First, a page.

The new puzzle game Maquette is a difficult thing to describe on paper. Set in a beautifully crafted world, it’s filled with creative, mind-bending puzzles that constantly challenge you to shift the size, scale and scope of everything you see. On top of that, it also reveals the slowly paced story of a failed romance, peeling back the tale’s cathartic layers one by one.
The French word “maquette” refers to a scale model. And that’s literally what’s at the center of this game’s world, with full-size buildings, neighborhoods, fairgrounds and parks surrounding it. When items are placed within, or moved about in that scaled-down model, it has the magical ability to change those very things in the outside world.
So, for example, a normal sized key can be placed between scaled down buildings in the maquette and instantly create a massive key bridge back in the larger version of the world that you inhabit. To solve puzzles, both huge and miniscule, the player will return over and over to that central maquette to find yet another creative way forward.
The story of Maquette starts with an artist’s sketchbook—a collection of whimsical drawings that we soon realize are the source material for the colorful, aesthetically pleasing world around us. Those drawings also represent the developing relationship between the narrator, Michael, and a lovely artist he meets and draws with, whose name is Kenzie.
In lettering penned on walls and buildings and through heartfelt voiceover (delivered by real-life married couple Bryce Dallas Howard and Seth Gabel) we retrace the rise and fall of a couple who have big dreams that don’t quite take shape.
The puzzles here are very well thought through—ranging from easy to incredibly difficult. But they never feel broken or unfair. Sometimes they change your size as well, shrinking onscreen avatars down and forcing you to make your way through a Gulliver-sized world.
The whole perspective-shifting journey is wonderfully creative. It can be played in one long several-hour stretch or easily broken up into smaller challenges as you focus on mastering a puzzle or two and then come back for another chapter later on.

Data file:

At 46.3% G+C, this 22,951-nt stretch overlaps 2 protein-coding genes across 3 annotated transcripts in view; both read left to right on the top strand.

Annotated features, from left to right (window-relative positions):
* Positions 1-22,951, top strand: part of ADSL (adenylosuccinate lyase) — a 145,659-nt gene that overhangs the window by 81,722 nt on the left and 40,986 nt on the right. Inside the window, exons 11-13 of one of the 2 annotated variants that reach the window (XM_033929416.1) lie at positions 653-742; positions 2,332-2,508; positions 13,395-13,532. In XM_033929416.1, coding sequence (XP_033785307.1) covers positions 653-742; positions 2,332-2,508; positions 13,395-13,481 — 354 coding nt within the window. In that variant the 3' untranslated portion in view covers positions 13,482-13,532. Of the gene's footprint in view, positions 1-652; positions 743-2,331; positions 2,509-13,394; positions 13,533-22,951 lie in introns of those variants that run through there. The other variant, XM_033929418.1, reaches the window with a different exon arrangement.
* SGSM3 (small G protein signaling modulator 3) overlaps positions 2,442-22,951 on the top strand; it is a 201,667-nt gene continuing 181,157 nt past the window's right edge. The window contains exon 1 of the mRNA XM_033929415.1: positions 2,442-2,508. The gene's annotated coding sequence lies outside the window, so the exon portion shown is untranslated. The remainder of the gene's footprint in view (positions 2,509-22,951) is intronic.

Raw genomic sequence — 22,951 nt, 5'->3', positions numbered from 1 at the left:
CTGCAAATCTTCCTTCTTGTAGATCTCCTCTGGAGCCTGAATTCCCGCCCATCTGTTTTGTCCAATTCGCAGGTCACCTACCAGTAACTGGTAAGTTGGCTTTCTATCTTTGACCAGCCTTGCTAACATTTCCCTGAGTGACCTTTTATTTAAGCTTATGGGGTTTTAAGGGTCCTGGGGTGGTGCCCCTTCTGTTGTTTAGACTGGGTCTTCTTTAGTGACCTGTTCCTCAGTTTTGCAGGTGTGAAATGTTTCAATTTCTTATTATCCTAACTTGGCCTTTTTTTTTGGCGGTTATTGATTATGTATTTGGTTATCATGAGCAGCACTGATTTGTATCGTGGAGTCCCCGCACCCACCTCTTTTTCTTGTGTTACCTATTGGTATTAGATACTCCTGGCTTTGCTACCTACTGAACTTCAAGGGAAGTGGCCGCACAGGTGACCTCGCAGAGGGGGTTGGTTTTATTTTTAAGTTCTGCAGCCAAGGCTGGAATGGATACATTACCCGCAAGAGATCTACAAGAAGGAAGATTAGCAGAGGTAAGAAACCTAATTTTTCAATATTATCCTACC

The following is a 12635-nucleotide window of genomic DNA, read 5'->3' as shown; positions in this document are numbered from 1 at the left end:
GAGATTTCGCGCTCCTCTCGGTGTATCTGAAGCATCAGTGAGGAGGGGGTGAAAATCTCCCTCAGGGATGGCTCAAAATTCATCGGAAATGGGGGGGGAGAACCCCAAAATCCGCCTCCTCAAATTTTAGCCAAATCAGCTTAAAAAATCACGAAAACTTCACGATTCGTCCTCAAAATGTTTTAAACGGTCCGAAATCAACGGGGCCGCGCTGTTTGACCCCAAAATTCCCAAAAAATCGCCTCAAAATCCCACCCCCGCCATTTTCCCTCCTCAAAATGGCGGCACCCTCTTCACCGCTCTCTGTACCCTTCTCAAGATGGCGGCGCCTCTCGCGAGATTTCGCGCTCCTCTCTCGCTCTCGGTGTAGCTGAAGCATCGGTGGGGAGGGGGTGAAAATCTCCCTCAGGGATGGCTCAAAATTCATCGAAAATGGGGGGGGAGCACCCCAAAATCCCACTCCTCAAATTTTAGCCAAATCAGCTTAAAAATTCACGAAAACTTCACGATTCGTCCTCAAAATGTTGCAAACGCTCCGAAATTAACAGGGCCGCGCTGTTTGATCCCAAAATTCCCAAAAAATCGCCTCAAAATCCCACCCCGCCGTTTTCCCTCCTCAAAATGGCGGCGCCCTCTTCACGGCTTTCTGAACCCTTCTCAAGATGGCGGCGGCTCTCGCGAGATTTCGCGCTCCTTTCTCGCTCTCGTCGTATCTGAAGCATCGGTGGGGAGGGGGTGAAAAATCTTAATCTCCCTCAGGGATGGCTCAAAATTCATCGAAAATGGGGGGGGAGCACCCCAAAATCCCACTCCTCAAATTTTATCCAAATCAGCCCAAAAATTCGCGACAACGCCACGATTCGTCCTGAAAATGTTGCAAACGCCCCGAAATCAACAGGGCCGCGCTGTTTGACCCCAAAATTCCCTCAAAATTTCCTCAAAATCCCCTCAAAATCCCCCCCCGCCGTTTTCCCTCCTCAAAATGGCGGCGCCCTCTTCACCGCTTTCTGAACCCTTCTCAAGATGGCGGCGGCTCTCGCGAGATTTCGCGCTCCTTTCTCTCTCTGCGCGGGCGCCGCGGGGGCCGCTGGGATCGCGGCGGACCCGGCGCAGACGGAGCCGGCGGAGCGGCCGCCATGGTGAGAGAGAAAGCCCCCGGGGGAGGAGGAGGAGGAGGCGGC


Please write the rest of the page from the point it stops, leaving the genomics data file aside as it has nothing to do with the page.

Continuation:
Each of those path-blocking puzzle obstacles also reveal more and more of Michael and Kenzie’s story. In the early stages of the relationship, the pair’s interactions are a delight to be a part of. The characters are well defined, and the voiceover work is excellent and moving.
Parents of younger players should note that the latter stages of Michael and Kenzi’s story—as cracks begin and spread to eventually crumble the relationship—could leave players feeling quite bittersweet. There’s a resolution to be had, but it’s not a happy ending.
The tale also jumps from abstract drawing to drawing and spans quite a few years, so the details of the relationship aren’t always well defined. The two main characters obviously live together, but it’s not clear if they ever marry. (We never hear or see anything sexually intimate.)
We hear a single exclamation of “What the h—!?” in the dialogue, as well as references to drinking wine.
Maquette is, without question, a very creative and at times difficult game. And while some will find its full relationship tale to be upsetting, you could easily see it as a cautionary encouragement that even the most loving relationships require hard work and commitment.
In fact, if looked at from a different and scaled-down perspective, the game subtly reminds us that our closest relationships can be much like a challenging puzzle themselves.
After spending more than two decades touring, directing, writing and producing for Christian theater and radio (most recently for Adventures in Odyssey, which he still contributes to), Bob joined the Plugged In staff to help us focus more heavily on video games. He is also one of our primary movie reviewers.